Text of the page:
If the leopard that can’t change his spots is involved, there is far more to this than Mr McCosker. Does this not put the Chief Constable in an awkward position? Methinks this is a hayfield that won’t be getting mown soon! (May the long grass grow.)

  • John Hudson

    I see that the 2013/14 financial monitoring report is due for Cabinet’s rubber stamp on Monday. No inclusion or mention of the usual earmarked reserves table.

    Who is under any illusion that Cabinet is accountable for our money and its use?

    As a councillor you may recall that some £1.6m was required to be “saved” in 2013/14 on the provision of our services. A quick glance shows that while the report states that this saving was achieved, (without any evidence) some £1.6m has been found to put towards the 21st Century Schools programme.

    This report and the Council’s accounts will not be formally presented to full Council, although this report will be shoved in front of ineffective scrutiny committees. It is after all too late to do anything, the money, our money, has been spent!

  • Keanjo

    John Evans is an honourable man and in his resignation letter he is telling us that he has no trust whatsoever in the Administrators of PCC.

    Many of us outside the walls of the Kremlin share these misgivings but this is from someone who was very much inside those walls and must be very seriously listened to.

    Considering the ongoing police investigations and the ‘outcomes of the processes’ in many of the services controlled by the County Council, it cannot be long before the First Minister steps in. The sooner the better.

  • Goldingsboy

    The contents of the resignation letter should have rung alarm bells in Cardiff, and the Wales Audit Office should be crawling all over the Kremlin by now.

    What on earth are they waiting for?

  • Welshman 23

    A little humour to your wonderful blog. Perhaps you and Old Grumpy should merge, some names to consider…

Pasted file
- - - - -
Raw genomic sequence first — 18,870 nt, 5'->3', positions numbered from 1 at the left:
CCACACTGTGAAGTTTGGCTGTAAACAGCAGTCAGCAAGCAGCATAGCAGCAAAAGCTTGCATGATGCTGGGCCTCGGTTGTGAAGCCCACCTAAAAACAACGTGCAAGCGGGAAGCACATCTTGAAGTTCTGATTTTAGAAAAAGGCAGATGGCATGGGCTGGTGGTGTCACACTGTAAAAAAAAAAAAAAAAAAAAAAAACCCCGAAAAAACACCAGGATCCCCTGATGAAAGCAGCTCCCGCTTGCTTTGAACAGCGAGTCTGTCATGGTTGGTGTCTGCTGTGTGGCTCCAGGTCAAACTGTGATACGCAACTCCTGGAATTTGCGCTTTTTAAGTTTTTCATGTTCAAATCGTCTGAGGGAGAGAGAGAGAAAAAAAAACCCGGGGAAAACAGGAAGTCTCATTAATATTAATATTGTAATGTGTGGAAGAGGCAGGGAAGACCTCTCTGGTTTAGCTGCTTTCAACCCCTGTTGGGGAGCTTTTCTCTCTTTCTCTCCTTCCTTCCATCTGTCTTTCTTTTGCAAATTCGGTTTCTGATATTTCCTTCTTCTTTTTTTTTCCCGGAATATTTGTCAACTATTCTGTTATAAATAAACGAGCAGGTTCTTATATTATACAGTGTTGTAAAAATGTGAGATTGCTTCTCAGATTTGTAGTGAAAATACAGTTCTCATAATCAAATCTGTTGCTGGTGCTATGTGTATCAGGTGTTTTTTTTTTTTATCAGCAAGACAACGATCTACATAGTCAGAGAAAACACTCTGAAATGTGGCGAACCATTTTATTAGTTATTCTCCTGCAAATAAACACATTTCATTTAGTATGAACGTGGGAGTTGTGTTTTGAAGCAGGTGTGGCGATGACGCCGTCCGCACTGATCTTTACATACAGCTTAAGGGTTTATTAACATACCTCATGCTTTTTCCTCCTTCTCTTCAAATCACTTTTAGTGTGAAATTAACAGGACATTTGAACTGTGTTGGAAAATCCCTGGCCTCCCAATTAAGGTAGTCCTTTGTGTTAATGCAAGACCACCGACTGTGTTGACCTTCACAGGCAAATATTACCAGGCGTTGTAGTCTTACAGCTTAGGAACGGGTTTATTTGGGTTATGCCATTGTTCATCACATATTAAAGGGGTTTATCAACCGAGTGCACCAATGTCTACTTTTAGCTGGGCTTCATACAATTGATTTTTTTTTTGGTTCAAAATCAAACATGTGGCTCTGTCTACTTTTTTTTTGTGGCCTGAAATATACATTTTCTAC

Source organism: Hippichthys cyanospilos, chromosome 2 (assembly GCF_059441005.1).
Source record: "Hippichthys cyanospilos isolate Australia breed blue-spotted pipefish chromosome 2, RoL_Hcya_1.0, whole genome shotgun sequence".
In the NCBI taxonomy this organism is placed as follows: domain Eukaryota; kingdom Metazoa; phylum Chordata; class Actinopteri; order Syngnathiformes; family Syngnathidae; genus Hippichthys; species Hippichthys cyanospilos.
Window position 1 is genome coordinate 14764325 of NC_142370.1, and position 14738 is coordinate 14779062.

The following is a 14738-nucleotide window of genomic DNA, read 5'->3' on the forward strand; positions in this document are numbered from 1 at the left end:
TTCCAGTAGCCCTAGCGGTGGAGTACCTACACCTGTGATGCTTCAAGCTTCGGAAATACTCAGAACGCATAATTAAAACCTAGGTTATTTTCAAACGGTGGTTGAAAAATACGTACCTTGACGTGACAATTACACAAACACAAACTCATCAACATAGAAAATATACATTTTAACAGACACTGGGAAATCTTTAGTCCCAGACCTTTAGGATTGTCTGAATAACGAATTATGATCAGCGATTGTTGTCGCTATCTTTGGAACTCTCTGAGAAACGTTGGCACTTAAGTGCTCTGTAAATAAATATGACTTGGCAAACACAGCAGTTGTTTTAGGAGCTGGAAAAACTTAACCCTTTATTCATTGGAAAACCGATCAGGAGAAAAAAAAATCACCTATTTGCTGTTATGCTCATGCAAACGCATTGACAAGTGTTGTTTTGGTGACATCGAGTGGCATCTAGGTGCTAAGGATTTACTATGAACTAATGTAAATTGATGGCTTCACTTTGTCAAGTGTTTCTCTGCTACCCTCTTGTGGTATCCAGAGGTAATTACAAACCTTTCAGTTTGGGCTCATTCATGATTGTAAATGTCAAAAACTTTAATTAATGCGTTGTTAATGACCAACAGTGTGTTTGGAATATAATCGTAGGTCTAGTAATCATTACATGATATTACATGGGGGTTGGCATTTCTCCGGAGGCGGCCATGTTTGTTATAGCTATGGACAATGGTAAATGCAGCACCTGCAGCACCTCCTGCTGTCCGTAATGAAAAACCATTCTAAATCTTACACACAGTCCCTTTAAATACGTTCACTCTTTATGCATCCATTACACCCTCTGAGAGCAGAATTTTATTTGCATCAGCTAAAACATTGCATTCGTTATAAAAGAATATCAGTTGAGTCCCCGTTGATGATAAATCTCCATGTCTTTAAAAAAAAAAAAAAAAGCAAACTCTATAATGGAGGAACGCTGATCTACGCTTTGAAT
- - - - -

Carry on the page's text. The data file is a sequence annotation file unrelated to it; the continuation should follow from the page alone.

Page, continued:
Old Jacob

    Jacob Grumpy

    The Kremlin is quiet for the moment, it must be hay and silage time.

  • John Hudson

    I see that not only the ability of the Council (that is for PCC, a hand picked selection of councillors appointed to the Senior Staff Committee – advised by senior officers) to determine pay and conditions is to be subject to evaluation by the Independent Remuneration Panel, but now SI 2014 No 1514 (W55) requires from 1 July 2014 that such decisions, concerning the appointment or dismissal of the head of paid service, discipline and rates of pay and changes in the rates of pay for chief officers can no longer be delegated but must be made by the authority.

    Further, all jobs in excess of £100,000 are to be openly advertised.

    I believe this arrangement was promoted by unaffiliated councillors (OG I think) not that long ago but was watered down, on the advice of officers, supported by the majority IPG, so that the decisions of the Senior Staff Committee had to be formally reported to Council.

    Whether the Council had an effective veto under this arrangement depends of course on the IPG block vote.

  • John Hudson

    Quite clearly the Leader hasn’t been told that senior officers have no inclination or intention of meeting the public declarations of openness and transparency or following the “improvement” path. Perhaps they are under instruction?

    Can I add that the Council’s 2013/14 Accounts are open for public inspection from next Monday.

  • Keanjo

    Welshman, as distinct from pay and mileage time?

  • Goldingsboy

    The Old Grumpy website for the 26th June surely adds to our understanding of how some bureaucratic minds actually work at the Kremlin.

    They are apparently such understanding fellows in the European funding team that they gladly accepted a photocopy of a cheque stub, from Mr McCosker, as proof of payment as he was not prepared to furnish his bank statement as required under the terms of the grant application.

    I wonder, perchance, if a tax inspector would be similarly so sympathetically obliging?

  • Sallie

    John, are the council’s accounts available to be inspected online or do you have to arrange an appointment to come in to County Hall?

  • John Hudson

    Sallie, the Statutory Public Notice was given in the WT on 11 June.

    From Monday 7 July to Friday 1 August, between the hours of 10.00am to 4.00pm, any person interested, on application to Unit 19, Thornton Business Park Milford Haven may inspect and make copies of the accounts for the financial year 2013/14 and all books, deeds, contracts, bills, vouchers and receipts relating thereto.